Op-ed: False Drugs, False Hope, Real Danger

According to the World Health Organisation, more than half a million people died from malaria in 2012 and 20 per cent of those deaths are attributed to false or substandard medication.  Most of those deaths occurred in Africa, where a child dies every minute from malaria.

Adding to the tragedy is the fact that malaria is both treatable and curable. Sadly, there are those who prey on the poor and vulnerable and steal their money for the false promise of treatment.  That’s what counterfeiters do when they manufacture and sell counterfeit medicines.  A person taking counterfeit malaria medicine doesn’t realize they’re being denied life-saving treatment which can lead to suffering and a painful death.

As we mark World Anti-Counterfeiting Day today, it is imperative that we take this opportunity to increase awareness that will help us to better respond to the trans-national threat to human health and safety of falsified and substandard medications.

In 2012, the US National Institute of Health found that up to 40 per cent of medicines of some countries in Africa are fake or substandard.  It is also estimated that 30 per cent of antimalarial drugs in Southeast Asia are fakes and that annually 700,000 people die of malaria and tuberculosis medication that is falsified or substandard.  These figures are significant and pose a real danger to public health.

Counterfeit medications pose a threat to those who take these ineffective medications, and they also put all our lives at risk.  Insufficient active pharmaceutical ingredients help give rise to drug-resistant strains of diseases. Counterfeits with sub-therapeutic levels of active ingredients foster drug-resistant strains of malaria and tuberculosis that present an even greater threat to public health and safety.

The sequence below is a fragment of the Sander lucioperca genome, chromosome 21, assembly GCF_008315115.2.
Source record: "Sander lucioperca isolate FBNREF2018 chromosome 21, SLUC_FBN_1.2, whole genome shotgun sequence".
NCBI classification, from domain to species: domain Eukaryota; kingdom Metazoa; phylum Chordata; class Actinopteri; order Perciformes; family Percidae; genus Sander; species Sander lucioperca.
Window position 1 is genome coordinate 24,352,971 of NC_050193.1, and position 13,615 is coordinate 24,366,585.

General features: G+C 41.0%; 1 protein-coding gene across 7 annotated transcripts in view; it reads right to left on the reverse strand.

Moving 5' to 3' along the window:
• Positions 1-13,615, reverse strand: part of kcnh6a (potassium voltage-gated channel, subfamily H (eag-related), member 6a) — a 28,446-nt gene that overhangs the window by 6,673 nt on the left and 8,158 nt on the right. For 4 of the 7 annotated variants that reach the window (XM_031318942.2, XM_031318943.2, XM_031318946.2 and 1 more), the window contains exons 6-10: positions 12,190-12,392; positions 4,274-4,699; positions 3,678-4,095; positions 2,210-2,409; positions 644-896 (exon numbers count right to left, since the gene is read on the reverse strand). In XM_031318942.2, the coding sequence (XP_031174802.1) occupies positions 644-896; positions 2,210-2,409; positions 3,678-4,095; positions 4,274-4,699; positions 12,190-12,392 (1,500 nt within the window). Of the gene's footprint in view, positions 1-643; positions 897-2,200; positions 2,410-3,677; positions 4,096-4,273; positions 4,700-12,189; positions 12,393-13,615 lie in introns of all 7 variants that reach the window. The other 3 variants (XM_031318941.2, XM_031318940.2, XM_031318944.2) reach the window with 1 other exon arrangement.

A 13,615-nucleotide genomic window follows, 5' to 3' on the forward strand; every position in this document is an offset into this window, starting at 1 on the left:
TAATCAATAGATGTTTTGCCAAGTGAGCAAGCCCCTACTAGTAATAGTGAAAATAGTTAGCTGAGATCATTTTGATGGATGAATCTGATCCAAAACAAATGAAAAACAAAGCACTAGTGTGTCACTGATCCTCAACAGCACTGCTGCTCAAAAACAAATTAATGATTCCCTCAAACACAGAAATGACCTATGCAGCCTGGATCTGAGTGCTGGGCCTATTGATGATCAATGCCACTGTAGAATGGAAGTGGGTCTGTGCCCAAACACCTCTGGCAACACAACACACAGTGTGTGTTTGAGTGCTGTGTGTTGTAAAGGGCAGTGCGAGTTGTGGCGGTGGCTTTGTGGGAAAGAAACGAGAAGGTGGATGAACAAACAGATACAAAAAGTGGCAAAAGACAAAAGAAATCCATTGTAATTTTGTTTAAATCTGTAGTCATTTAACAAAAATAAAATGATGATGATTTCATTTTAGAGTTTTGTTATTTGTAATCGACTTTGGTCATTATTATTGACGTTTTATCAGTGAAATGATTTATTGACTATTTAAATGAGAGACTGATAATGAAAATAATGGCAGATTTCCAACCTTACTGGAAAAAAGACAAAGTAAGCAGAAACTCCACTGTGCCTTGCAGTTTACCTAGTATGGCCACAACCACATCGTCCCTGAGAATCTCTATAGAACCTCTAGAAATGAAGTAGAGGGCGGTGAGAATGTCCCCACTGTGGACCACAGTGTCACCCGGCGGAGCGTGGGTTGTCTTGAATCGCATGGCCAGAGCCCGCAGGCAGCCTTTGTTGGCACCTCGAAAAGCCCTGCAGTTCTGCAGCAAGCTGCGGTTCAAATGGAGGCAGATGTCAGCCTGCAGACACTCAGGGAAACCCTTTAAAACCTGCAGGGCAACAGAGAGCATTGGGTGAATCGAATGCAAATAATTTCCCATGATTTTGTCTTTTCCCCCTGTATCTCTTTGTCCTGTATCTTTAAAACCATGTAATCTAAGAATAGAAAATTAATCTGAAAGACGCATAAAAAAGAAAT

Counterfeiters are killing people and are making deadly diseases like malaria even stronger.  So what can we do to stop them?

Combating counterfeit medicines requires a whole-of-society approach. Health authorities cannot do it alone.

They need cooperation from customs, police, the judiciary, manufacturers, wholesalers, retailers, health professionals, and the patients themselves.  Ensuring that the medicine you buy at your local pharmacy is genuine and not counterfeit requires collaboration and coordination among all stakeholders.

This is a battle that everyone must fight together.  Regional approaches and harmonisation efforts are essential.

As we reflect on World Anti-Counterfeiting Day, let’s take this opportunity to increase awareness and take action.

We will be most effective in addressing this tragic epidemic by recognizing that counterfeit medicines pose a real danger to public health and by working together to put a stop to them.

Article was featured in The Malay Mail Newspaper, June 4, 2014.